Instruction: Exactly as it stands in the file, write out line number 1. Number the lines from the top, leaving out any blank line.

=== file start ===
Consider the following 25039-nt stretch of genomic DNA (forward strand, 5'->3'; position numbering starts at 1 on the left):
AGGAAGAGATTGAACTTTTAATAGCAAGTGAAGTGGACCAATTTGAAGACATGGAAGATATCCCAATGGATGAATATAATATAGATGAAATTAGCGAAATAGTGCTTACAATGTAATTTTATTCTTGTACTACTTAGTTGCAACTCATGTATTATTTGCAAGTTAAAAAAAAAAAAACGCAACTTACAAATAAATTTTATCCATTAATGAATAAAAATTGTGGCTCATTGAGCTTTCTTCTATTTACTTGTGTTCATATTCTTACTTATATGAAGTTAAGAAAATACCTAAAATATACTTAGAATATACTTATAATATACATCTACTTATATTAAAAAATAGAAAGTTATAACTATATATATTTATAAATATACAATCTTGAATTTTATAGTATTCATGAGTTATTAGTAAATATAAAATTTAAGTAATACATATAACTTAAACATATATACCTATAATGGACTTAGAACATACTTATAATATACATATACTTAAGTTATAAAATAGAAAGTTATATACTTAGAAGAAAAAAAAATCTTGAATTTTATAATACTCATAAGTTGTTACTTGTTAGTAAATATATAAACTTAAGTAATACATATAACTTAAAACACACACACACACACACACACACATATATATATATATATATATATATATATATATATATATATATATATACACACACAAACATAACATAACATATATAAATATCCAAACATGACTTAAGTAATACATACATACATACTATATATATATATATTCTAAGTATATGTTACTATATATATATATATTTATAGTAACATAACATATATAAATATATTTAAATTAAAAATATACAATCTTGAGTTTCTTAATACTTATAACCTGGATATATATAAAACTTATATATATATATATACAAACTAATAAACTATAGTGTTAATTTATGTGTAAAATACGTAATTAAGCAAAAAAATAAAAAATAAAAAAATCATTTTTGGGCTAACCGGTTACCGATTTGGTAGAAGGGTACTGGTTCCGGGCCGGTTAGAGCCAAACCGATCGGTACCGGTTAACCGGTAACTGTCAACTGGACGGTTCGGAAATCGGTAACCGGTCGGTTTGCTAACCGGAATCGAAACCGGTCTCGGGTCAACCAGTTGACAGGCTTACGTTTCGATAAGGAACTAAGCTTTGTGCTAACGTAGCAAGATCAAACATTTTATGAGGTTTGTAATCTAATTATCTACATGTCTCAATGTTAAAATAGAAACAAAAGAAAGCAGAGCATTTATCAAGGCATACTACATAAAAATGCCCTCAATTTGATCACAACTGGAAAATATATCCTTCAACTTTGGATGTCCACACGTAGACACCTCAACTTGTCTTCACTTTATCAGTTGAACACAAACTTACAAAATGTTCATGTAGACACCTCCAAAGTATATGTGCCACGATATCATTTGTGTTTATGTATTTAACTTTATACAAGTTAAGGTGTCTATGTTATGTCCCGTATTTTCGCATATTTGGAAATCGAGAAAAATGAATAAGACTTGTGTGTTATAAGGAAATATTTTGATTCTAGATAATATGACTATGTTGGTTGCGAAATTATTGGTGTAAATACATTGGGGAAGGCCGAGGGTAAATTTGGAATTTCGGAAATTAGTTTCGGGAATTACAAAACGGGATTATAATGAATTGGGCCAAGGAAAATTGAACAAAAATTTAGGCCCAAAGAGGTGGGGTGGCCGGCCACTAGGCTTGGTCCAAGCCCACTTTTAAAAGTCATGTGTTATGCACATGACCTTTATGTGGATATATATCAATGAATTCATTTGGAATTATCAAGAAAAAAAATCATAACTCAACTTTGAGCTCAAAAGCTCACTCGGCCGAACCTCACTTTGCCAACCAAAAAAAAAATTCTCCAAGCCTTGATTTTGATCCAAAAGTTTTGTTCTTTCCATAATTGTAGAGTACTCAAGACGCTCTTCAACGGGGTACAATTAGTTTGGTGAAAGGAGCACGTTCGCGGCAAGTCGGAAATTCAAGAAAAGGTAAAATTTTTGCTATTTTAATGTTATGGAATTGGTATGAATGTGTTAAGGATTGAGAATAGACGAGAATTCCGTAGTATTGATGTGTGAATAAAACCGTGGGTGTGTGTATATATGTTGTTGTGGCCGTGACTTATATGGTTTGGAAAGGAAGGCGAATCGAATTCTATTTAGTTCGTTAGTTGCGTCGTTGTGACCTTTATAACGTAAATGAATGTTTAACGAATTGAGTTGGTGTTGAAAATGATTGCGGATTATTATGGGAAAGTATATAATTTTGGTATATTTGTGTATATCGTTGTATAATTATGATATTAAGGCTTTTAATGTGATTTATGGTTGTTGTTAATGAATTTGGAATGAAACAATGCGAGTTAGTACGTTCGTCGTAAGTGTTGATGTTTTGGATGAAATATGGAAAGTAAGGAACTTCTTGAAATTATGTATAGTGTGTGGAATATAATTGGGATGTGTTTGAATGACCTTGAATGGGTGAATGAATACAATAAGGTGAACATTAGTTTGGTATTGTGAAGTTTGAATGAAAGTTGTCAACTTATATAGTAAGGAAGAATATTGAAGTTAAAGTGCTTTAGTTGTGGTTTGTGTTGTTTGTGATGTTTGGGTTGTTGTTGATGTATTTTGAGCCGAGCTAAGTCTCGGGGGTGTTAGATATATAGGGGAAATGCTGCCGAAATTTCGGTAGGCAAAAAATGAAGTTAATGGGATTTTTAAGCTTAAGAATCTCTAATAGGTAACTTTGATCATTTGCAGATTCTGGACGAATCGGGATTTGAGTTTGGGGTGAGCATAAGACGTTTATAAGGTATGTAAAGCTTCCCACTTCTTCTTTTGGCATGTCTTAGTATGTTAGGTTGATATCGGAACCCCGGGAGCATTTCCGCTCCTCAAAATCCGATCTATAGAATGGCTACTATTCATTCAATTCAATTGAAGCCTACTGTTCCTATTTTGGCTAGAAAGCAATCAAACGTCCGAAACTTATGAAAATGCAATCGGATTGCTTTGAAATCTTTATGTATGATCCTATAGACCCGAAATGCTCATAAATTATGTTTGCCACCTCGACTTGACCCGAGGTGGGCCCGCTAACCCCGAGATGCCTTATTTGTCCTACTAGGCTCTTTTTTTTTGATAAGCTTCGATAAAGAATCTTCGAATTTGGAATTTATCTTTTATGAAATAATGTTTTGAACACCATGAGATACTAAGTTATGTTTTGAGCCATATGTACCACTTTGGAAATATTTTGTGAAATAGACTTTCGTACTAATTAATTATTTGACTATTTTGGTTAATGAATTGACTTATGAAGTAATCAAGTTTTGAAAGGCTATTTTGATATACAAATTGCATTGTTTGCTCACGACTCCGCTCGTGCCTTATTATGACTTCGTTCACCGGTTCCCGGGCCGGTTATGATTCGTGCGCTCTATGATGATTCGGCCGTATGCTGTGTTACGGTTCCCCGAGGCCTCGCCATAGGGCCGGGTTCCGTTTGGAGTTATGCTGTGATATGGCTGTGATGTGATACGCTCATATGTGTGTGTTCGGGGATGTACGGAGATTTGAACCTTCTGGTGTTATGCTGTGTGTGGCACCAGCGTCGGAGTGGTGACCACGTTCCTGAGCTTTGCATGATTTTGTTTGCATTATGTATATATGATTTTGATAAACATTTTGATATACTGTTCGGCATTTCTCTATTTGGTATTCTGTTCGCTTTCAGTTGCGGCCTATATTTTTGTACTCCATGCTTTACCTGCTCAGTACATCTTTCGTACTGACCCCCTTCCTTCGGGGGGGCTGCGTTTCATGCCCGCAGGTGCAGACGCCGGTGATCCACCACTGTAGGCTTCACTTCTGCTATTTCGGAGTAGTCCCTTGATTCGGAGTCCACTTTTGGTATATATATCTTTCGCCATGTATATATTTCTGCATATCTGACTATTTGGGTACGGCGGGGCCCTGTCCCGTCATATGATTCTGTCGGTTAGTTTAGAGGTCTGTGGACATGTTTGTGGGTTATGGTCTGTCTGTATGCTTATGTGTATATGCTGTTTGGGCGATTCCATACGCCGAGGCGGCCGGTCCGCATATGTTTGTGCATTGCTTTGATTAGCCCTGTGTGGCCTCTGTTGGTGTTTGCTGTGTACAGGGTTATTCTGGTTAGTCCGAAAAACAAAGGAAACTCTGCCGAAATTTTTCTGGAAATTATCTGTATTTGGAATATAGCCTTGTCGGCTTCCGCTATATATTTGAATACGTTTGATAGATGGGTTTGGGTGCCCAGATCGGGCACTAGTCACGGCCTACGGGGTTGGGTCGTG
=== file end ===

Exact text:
Consider the following 25039-nt stretch of genomic DNA (forward strand, 5'->3'; position numbering starts at 1 on the left):